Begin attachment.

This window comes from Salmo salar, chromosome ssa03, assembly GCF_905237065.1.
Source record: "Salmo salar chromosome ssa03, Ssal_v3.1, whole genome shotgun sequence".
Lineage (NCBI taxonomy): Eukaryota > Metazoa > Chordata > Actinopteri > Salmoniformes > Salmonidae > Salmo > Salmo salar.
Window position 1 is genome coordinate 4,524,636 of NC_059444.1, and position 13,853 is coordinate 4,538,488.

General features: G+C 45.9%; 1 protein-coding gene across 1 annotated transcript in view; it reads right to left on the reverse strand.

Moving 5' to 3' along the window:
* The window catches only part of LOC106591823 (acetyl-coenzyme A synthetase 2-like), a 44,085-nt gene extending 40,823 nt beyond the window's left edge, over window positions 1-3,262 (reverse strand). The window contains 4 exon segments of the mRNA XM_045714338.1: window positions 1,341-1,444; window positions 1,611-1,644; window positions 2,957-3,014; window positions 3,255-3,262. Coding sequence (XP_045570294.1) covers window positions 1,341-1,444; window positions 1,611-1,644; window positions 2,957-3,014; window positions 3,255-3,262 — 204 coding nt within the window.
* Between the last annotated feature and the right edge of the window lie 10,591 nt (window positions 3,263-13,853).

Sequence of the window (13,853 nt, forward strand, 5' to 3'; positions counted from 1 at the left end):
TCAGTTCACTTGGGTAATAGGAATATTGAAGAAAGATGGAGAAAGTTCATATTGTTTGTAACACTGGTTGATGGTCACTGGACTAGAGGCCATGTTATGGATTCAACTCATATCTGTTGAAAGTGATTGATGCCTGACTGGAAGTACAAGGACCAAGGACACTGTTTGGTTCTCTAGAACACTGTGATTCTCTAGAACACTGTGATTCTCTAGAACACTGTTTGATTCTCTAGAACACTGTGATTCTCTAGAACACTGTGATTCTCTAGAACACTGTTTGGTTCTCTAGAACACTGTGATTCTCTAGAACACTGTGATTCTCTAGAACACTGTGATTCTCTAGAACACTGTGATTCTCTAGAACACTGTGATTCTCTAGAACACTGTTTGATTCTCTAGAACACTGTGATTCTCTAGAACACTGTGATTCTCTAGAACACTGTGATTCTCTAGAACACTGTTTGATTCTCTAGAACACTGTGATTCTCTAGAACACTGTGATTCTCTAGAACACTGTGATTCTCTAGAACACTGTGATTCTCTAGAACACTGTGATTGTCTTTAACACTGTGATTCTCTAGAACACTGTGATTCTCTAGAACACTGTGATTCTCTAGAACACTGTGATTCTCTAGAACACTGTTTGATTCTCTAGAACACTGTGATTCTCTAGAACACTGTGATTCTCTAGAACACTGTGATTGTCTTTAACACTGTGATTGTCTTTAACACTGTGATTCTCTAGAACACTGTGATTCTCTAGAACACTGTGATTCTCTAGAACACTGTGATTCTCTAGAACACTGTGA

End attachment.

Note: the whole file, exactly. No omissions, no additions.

This window comes from Salmo salar, chromosome ssa03, assembly GCF_905237065.1.
Source record: "Salmo salar chromosome ssa03, Ssal_v3.1, whole genome shotgun sequence".
Lineage (NCBI taxonomy): Eukaryota > Metazoa > Chordata > Actinopteri > Salmoniformes > Salmonidae > Salmo > Salmo salar.
Window position 1 is genome coordinate 4,524,636 of NC_059444.1, and position 13,853 is coordinate 4,538,488.

General features: G+C 45.9%; 1 protein-coding gene across 1 annotated transcript in view; it reads right to left on the reverse strand.

Moving 5' to 3' along the window:
* The window catches only part of LOC106591823 (acetyl-coenzyme A synthetase 2-like), a 44,085-nt gene extending 40,823 nt beyond the window's left edge, over window positions 1-3,262 (reverse strand). The window contains 4 exon segments of the mRNA XM_045714338.1: window positions 1,341-1,444; window positions 1,611-1,644; window positions 2,957-3,014; window positions 3,255-3,262. Coding sequence (XP_045570294.1) covers window positions 1,341-1,444; window positions 1,611-1,644; window positions 2,957-3,014; window positions 3,255-3,262 — 204 coding nt within the window.
* Between the last annotated feature and the right edge of the window lie 10,591 nt (window positions 3,263-13,853).

Sequence of the window (13,853 nt, forward strand, 5' to 3'; positions counted from 1 at the left end):
TCAGTTCACTTGGGTAATAGGAATATTGAAGAAAGATGGAGAAAGTTCATATTGTTTGTAACACTGGTTGATGGTCACTGGACTAGAGGCCATGTTATGGATTCAACTCATATCTGTTGAAAGTGATTGATGCCTGACTGGAAGTACAAGGACCAAGGACACTGTTTGGTTCTCTAGAACACTGTGATTCTCTAGAACACTGTGATTCTCTAGAACACTGTTTGATTCTCTAGAACACTGTGATTCTCTAGAACACTGTGATTCTCTAGAACACTGTTTGGTTCTCTAGAACACTGTGATTCTCTAGAACACTGTGATTCTCTAGAACACTGTGATTCTCTAGAACACTGTGATTCTCTAGAACACTGTGATTCTCTAGAACACTGTTTGATTCTCTAGAACACTGTGATTCTCTAGAACACTGTGATTCTCTAGAACACTGTGATTCTCTAGAACACTGTTTGATTCTCTAGAACACTGTGATTCTCTAGAACACTGTGATTCTCTAGAACACTGTGATTCTCTAGAACACTGTGATTCTCTAGAACACTGTGATTGTCTTTAACACTGTGATTCTCTAGAACACTGTGATTCTCTAGAACACTGTGATTCTCTAGAACACTGTGATTCTCTAGAACACTGTTTGATTCTCTAGAACACTGTGATTCTCTAGAACACTGTGATTCTCTAGAACACTGTGATTGTCTTTAACACTGTGATTGTCTTTAACACTGTGATTCTCTAGAACACTGTGATTCTCTAGAACACTGTGATTCTCTAGAACACTGTGATTCTCTAGAACACTGTGA